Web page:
I certainly agree with the last paragraph of your post just above. However, regarding:
Yes, but dynamic range is the difference between the loudest note and noise.
If you are asserting that this is or should be the exclusive definition of "dynamic range," I would respectfully submit that widespread usage of that term in various contexts suggests otherwise.

As I indicated in my previous post, a distinction should be drawn between the dynamic range of the music, and the dynamic range of the medium and/or equipment (and as I indicated in my previous post, the latter needs to be far greater than the former). It is extremely common for "dynamic range" in a musical context to be used to refer to the volume difference between the loudest and softest notes. Your definition is also arguably reasonable. A third possible definition would be the difference between the maximum possible volume ("full scale" in digital terms) and the noise floor. A fourth possible definition would be the difference between maximum possible volume and the minimum signal level that is discernable BELOW the noise floor.

All of these definitions are reasonable, IMO, and my perception has been that all of them are in common usage. Statements that don't make clear how the term is being used, or that are based on the assumption that there is only one acceptable definition, will be conducive to unnecessary misinterpretation and disagreement, as illustrated (I believe) by Rlw's response to your paper.

Regards,
-- Al
I think a lot of SS amps over the years have not handled all aspects of even CD redbook dynamics including transients particularly well. Newer, higher efficiency class D amps I have heard seem more up to the task in general.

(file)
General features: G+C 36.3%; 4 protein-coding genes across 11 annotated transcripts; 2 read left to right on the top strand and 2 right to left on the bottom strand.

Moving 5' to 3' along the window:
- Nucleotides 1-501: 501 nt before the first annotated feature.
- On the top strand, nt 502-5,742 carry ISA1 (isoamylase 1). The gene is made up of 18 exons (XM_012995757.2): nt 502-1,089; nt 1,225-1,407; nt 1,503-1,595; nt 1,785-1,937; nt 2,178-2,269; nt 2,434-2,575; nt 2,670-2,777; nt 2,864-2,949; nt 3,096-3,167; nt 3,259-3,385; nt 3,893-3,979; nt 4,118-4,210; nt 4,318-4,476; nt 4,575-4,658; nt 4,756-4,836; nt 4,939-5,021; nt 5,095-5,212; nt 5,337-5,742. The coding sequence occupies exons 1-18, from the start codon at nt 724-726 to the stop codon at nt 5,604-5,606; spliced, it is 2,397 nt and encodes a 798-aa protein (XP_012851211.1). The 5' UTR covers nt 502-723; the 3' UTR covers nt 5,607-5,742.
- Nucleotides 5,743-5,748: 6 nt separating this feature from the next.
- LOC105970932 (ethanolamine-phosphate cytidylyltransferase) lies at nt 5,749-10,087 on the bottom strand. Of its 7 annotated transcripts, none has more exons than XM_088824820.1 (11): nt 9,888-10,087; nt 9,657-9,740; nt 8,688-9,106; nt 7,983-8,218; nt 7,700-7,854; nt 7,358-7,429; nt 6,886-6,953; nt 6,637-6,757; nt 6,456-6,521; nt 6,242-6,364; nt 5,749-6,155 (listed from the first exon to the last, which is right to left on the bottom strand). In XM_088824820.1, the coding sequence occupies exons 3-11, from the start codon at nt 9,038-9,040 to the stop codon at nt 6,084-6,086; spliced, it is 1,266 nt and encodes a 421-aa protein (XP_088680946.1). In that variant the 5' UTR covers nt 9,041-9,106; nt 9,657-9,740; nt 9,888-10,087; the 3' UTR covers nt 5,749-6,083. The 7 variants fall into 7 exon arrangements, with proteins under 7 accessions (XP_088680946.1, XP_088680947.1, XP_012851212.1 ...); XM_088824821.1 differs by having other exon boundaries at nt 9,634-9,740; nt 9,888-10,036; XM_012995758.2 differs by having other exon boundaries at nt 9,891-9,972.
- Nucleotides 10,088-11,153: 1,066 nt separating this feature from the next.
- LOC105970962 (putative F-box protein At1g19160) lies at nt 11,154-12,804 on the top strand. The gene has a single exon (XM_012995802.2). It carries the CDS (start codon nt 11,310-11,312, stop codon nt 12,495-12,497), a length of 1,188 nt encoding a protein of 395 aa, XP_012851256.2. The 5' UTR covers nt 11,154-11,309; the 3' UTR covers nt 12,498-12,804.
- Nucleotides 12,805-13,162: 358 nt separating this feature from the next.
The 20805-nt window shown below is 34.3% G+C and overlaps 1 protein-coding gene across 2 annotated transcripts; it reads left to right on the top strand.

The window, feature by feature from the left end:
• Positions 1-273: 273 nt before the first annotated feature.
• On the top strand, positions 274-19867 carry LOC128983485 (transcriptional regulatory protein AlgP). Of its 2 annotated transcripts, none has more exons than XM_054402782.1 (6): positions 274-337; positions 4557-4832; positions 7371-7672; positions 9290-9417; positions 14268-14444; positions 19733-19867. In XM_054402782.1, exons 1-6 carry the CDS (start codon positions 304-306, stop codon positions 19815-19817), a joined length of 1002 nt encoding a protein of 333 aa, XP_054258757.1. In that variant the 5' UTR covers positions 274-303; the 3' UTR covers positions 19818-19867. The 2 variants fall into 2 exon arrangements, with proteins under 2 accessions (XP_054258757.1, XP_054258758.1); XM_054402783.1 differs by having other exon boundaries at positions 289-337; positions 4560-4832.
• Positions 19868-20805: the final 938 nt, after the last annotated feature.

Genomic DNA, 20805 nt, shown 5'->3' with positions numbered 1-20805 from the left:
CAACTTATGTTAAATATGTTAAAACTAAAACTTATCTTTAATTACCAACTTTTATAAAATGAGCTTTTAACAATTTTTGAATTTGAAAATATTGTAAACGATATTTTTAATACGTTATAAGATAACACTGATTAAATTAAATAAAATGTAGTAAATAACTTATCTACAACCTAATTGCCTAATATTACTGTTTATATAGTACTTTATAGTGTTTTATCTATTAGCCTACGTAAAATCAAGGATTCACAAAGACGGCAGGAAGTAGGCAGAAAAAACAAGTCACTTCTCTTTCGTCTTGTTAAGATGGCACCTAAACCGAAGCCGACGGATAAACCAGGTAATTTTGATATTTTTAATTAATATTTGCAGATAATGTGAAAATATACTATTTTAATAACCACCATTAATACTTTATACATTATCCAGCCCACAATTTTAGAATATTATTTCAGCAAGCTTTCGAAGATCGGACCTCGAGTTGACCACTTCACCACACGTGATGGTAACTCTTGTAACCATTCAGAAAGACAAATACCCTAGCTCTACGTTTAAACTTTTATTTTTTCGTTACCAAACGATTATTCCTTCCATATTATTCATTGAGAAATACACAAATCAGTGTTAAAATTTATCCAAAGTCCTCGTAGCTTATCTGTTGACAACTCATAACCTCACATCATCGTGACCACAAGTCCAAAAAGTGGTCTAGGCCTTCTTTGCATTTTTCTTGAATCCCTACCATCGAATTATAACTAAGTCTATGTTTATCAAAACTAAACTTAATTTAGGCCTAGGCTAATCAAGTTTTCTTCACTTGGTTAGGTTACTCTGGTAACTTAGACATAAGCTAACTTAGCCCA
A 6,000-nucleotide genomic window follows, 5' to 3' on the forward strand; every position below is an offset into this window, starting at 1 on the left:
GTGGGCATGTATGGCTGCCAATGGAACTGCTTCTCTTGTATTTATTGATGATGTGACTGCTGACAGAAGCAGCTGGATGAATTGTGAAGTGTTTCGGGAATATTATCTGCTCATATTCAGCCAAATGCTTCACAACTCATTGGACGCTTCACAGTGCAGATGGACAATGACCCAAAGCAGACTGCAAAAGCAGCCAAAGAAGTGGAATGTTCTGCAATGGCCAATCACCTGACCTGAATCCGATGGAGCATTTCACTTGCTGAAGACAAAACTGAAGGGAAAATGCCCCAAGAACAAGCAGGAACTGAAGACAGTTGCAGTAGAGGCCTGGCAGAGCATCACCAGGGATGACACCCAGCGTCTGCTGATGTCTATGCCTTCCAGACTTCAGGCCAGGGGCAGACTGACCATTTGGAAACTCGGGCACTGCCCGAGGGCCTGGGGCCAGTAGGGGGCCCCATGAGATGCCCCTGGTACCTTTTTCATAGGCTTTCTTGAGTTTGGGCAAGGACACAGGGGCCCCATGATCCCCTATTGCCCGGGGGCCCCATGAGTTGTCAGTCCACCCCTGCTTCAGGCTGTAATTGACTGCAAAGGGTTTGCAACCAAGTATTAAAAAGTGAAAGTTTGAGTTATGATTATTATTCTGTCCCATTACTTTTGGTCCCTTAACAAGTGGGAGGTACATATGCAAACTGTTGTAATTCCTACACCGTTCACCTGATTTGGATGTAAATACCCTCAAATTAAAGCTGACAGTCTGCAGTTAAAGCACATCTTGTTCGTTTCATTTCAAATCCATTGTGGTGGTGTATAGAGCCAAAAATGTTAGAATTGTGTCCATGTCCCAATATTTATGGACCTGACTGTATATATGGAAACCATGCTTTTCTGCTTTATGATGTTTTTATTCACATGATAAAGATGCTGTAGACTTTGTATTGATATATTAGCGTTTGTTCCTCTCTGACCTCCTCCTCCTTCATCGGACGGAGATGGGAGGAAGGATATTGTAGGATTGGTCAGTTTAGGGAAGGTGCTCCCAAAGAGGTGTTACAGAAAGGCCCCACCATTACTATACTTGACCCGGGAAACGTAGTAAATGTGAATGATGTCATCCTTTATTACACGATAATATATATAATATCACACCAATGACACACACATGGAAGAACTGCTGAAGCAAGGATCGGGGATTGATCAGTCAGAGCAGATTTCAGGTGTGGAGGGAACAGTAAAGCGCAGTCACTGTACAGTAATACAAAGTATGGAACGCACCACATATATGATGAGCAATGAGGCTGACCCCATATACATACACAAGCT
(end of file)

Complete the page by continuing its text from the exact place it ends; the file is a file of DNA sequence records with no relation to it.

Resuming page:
Tube amps provide an alternative with different tradeoffs.

A different kind of amp designed to tackle things better sounds appealing. I owned a 70's vintage Class G receiver for many years. It had its appeals, mainly smaller size, even back then, and plenty of rough edges. I'm sure it wasn't even close to the best possible.

I guess I was under the impression that newer CLass D switching technologies would put older more ergonomic switching based designs that never seemed to catch on to rest for good, but maybe not.

So who heard the thing at RMAF and what did you think? Everything I have read to date indicates promise, if not a new revolution. Of course, BEnchmark's DACs are the product that seems to continuously help raise the bar. WHy not an amp to go with it?
Re "One of the widest dynamic range recordings I know of is the Sheffield Labs recording of Prokofiev's "Romeo and Juliet." I have had occasion to examine its waveforms using a good audio editing program (Sony Sound Forge), and I found that the difference in volume between the loudest and softest notes is about 55 db, which is remarkable."

Yes, but dynamic range is the difference between the loudest note and noise.

The difference between the loudest note and the noise floor of the recording can be very high. The noise floor of the recording can be dominated by room noise or electronic noise from the recording chain. With high-quality recording equipment, the room noise often becomes the limiting factor. A microphone in close proximity to a loud instrument in a quiet room can reach very high signal to noise ratios.
Anybody with any experience with this amp?

If I sell my Bryston PP300 (4B-SST) I want to try my Benchmark DAC2 connected directly to the ABH2 driving my KEF LS50's. Any opinions on my switch of amps?
The AHB2 is a linear amplifier, it is not a switcher. For this reason, it produces very little out-of-band noise. A-weighted noise is only 2 dB less than noise measured over an 80 kHz bandwidth. This was an important design goal because ultrasonic noise can be folded into the audio band by non-linearities in speaker transducers.

True, but only if tweeter's membrane can move at the switching frequency (such as mentioned 80kHz).